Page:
Whilst some employers are taking a stronger stance in relation to staff coming into the office, it is important to both set expectations for the long-term and help manage the return process in partnership with employees. Many organisations supported their employees during the last return to the office over the summer and into September by providing health and safety videos to get employees comfortable with the notion of how the office had changed, stepping up pulse surveys to capture employee reactions and increasing employee communications to signal support.
The road to recovery
The redundancy rates during the pandemic have increased faster than the economic crisis of 2008. Administrative and support services had the official highest redundancy rates, and Associations and Institutes and Construction reported high levels of redundancies over the summer. Hopefully we have seen the height of those being furloughed and those being made redundant during the pandemic and we are approaching a period of recruitment and renewed economic activity. The vaccination rollout has been widely hailed as successful – we hope the current plateau in redundancies can now be sustained as the economy reopens. The Office for Budget Responsibility (OBR) has forecast a “swifter and more sustainable recovery” than previously expected in November 2020. The economy is predicted to return to its pre-Covid levels by the middle of 2022, six months earlier than previously thought. Later in the year the focus may shift for employees – with more financial stability, the labour market may see greater buoyancy.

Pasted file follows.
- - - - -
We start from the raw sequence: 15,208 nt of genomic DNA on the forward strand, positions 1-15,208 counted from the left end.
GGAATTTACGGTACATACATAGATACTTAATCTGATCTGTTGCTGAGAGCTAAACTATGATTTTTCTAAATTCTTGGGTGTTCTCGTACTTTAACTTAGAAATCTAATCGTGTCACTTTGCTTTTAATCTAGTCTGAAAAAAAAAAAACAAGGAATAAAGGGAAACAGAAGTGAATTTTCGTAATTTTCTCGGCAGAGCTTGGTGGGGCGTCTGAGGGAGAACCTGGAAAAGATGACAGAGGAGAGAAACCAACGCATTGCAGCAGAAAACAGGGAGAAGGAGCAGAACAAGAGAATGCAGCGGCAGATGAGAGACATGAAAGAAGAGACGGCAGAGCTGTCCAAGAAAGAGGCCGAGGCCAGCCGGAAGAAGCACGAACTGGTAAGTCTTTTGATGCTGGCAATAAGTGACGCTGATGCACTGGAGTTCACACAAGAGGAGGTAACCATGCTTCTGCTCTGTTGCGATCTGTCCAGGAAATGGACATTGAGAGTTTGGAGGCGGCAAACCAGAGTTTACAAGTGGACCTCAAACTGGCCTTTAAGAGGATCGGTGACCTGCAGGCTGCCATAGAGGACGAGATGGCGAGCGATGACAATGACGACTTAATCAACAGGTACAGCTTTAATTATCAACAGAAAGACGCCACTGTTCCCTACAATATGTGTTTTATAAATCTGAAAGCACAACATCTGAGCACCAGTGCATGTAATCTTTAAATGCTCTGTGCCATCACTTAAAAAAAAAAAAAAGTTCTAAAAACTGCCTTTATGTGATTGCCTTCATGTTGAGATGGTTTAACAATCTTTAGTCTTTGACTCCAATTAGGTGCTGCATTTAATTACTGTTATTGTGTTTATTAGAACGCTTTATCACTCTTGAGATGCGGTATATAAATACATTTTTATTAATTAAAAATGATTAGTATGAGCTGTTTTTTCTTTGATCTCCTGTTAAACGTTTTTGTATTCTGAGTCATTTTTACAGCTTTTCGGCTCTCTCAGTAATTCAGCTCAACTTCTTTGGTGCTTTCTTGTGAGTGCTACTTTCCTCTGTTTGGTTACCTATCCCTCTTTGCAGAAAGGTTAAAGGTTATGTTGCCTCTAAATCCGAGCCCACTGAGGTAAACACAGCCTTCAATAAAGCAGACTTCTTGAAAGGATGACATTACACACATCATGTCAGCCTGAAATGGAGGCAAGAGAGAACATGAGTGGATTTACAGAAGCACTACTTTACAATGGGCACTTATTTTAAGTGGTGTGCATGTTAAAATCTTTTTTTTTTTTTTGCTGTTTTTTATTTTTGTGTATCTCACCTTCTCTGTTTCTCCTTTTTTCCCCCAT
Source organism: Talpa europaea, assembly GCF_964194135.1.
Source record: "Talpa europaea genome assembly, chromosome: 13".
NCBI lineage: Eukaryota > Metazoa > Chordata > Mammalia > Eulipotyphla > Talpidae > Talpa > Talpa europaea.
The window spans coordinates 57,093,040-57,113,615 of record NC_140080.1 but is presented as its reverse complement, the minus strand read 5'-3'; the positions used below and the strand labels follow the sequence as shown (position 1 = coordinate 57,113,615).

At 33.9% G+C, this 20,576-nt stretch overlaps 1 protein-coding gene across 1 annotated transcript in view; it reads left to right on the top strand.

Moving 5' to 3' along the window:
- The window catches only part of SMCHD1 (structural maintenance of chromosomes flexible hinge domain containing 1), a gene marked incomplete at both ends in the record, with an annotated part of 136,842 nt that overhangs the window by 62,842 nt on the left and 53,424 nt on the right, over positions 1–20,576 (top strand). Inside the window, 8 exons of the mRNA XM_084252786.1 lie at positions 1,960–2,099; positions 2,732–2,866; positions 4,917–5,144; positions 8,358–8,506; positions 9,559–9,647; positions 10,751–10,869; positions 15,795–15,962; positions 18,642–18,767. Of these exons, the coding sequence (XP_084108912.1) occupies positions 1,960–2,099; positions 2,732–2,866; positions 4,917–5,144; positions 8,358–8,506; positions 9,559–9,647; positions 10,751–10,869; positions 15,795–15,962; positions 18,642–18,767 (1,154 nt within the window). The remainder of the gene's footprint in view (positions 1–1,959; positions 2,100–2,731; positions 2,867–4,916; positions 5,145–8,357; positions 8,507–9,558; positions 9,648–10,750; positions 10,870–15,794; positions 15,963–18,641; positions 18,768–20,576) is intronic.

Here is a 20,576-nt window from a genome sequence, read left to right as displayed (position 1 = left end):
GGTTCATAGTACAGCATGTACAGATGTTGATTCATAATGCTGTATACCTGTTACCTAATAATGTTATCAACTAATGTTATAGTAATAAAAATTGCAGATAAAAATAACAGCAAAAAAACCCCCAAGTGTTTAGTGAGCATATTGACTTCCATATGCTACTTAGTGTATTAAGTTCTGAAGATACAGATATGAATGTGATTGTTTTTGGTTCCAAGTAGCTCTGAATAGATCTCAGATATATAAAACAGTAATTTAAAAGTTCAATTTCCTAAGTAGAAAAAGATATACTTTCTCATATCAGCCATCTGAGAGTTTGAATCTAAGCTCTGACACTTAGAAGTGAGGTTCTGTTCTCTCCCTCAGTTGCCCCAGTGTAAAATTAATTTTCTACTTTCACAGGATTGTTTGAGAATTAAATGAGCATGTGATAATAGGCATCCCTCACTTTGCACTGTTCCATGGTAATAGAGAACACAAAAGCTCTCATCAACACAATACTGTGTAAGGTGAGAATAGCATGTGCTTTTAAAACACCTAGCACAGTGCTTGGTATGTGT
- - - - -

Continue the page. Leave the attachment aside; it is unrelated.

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So, is it currently an employer’s market? This depends on the sector you operate in, the skills you’re seeking and how strong your employer brand is, in order to attract the right candidates and keep the talent you have.
With the vaccination programme well underway and the road to recovery laid out, people can start to see a way out of a difficult year. We anticipate that the labour market will be buoyant if the recovery roadmap comes to fruition. But employers need to be wary of their approach – and look at their past, their present and their future actions.
As we start to come through this, people who have been unhappy with employers over last year are likely to feel the impact and make a choice. Equally, those employers who have built a culture that has thrived on open communication and driven employee engagement throughout this period will reap rewards in the candidates they attract. Call us today if we can help you support your people strategy and define your approach post-pandemic.